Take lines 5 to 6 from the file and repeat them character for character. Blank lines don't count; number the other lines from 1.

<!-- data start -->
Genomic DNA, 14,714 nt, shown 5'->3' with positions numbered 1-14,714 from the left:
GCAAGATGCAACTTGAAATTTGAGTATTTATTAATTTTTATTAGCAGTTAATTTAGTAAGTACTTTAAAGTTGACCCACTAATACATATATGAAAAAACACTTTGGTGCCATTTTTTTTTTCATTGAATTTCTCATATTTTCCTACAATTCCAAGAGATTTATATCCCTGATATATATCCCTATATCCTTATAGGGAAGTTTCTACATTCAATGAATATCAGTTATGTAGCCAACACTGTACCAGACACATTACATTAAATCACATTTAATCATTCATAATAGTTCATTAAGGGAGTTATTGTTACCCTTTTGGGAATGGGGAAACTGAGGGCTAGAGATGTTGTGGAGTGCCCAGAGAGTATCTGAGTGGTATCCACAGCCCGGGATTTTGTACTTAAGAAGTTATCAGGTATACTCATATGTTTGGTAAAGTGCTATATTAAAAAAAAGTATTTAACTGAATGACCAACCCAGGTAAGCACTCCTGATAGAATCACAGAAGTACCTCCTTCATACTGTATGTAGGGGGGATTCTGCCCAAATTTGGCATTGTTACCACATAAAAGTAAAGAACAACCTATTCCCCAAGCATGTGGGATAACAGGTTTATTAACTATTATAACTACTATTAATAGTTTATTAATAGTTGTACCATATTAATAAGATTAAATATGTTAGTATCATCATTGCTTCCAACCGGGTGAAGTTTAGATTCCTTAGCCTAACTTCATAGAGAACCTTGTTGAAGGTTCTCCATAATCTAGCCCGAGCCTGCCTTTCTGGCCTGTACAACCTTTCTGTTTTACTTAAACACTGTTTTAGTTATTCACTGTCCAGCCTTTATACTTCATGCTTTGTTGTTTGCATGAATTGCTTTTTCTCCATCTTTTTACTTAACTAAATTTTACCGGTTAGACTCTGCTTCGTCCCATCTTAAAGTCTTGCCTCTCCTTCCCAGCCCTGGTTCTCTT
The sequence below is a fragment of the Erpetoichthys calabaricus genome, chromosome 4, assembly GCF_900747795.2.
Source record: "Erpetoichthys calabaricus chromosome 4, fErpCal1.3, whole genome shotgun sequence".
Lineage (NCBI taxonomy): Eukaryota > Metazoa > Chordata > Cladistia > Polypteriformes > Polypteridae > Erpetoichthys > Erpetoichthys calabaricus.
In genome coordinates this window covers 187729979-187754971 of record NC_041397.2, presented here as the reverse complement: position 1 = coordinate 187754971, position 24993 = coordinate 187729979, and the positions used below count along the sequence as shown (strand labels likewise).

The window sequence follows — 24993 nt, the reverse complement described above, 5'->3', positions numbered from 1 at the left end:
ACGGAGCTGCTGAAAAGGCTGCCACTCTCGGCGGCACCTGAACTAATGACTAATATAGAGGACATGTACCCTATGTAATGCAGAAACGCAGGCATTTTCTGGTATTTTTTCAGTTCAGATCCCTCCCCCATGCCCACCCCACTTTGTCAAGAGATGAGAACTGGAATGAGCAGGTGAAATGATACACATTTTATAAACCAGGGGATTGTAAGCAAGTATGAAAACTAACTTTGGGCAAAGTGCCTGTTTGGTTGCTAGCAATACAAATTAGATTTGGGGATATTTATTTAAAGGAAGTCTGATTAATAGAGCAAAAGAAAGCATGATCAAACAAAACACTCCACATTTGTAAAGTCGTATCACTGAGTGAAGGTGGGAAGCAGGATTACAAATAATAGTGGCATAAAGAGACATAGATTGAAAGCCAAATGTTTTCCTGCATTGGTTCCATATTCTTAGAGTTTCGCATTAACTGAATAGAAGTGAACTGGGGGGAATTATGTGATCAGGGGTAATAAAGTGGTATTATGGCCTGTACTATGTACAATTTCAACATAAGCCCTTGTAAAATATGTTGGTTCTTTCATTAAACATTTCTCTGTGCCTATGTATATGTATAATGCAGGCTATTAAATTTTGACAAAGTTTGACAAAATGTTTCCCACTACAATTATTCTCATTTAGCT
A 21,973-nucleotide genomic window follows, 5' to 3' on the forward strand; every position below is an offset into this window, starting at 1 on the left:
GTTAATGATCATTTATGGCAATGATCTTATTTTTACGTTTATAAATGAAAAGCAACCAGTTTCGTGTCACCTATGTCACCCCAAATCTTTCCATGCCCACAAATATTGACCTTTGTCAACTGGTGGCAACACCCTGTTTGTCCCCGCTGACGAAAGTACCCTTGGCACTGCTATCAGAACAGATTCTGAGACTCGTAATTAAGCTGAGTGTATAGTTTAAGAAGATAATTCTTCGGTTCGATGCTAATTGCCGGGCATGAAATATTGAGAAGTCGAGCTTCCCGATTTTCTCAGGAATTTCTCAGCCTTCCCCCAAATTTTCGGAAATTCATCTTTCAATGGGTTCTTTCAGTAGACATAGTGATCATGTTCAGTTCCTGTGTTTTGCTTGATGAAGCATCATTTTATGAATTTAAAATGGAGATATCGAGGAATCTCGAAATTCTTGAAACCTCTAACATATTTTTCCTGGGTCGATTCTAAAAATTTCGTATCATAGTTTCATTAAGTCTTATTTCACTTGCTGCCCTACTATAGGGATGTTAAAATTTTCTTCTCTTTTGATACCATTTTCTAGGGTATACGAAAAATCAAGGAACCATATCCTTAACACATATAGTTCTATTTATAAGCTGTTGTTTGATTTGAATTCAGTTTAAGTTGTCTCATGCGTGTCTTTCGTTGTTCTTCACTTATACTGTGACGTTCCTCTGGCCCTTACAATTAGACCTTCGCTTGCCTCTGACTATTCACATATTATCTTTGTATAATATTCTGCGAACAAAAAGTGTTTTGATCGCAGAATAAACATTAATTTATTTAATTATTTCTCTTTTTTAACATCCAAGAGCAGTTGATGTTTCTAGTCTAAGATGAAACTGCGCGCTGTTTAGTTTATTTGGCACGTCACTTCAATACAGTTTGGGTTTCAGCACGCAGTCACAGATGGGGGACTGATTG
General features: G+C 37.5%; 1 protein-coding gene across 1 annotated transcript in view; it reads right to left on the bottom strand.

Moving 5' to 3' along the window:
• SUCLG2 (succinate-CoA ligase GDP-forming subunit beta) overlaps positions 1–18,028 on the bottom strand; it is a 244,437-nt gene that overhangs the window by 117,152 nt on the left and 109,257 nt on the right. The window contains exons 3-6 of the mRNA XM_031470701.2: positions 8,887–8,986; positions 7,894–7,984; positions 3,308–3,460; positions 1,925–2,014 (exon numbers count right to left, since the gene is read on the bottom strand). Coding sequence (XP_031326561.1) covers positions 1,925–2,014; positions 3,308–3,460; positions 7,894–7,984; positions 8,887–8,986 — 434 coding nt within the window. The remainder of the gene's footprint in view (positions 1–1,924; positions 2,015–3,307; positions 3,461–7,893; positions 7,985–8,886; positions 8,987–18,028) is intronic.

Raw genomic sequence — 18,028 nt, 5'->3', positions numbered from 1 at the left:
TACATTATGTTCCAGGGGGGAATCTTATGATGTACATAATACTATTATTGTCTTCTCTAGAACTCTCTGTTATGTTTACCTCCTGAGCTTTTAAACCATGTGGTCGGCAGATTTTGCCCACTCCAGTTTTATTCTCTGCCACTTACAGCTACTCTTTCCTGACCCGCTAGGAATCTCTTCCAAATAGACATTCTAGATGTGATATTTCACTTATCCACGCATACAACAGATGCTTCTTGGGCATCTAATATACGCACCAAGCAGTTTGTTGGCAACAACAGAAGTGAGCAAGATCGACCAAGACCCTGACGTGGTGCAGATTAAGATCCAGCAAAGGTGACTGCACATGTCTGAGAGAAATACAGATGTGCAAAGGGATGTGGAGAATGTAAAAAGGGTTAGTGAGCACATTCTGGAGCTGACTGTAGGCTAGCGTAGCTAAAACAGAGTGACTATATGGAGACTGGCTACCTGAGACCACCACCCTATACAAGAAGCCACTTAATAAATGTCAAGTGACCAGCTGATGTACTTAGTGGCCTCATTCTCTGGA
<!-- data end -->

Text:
Lineage (NCBI taxonomy): Eukaryota > Metazoa > Chordata > Cladistia > Polypteriformes > Polypteridae > Erpetoichthys > Erpetoichthys calabaricus.
In genome coordinates this window covers 187729979-187754971 of record NC_041397.2, presented here as the reverse complement: position 1 = coordinate 187754971, position 24993 = coordinate 187729979, and the positions used below count along the sequence as shown (strand labels likewise).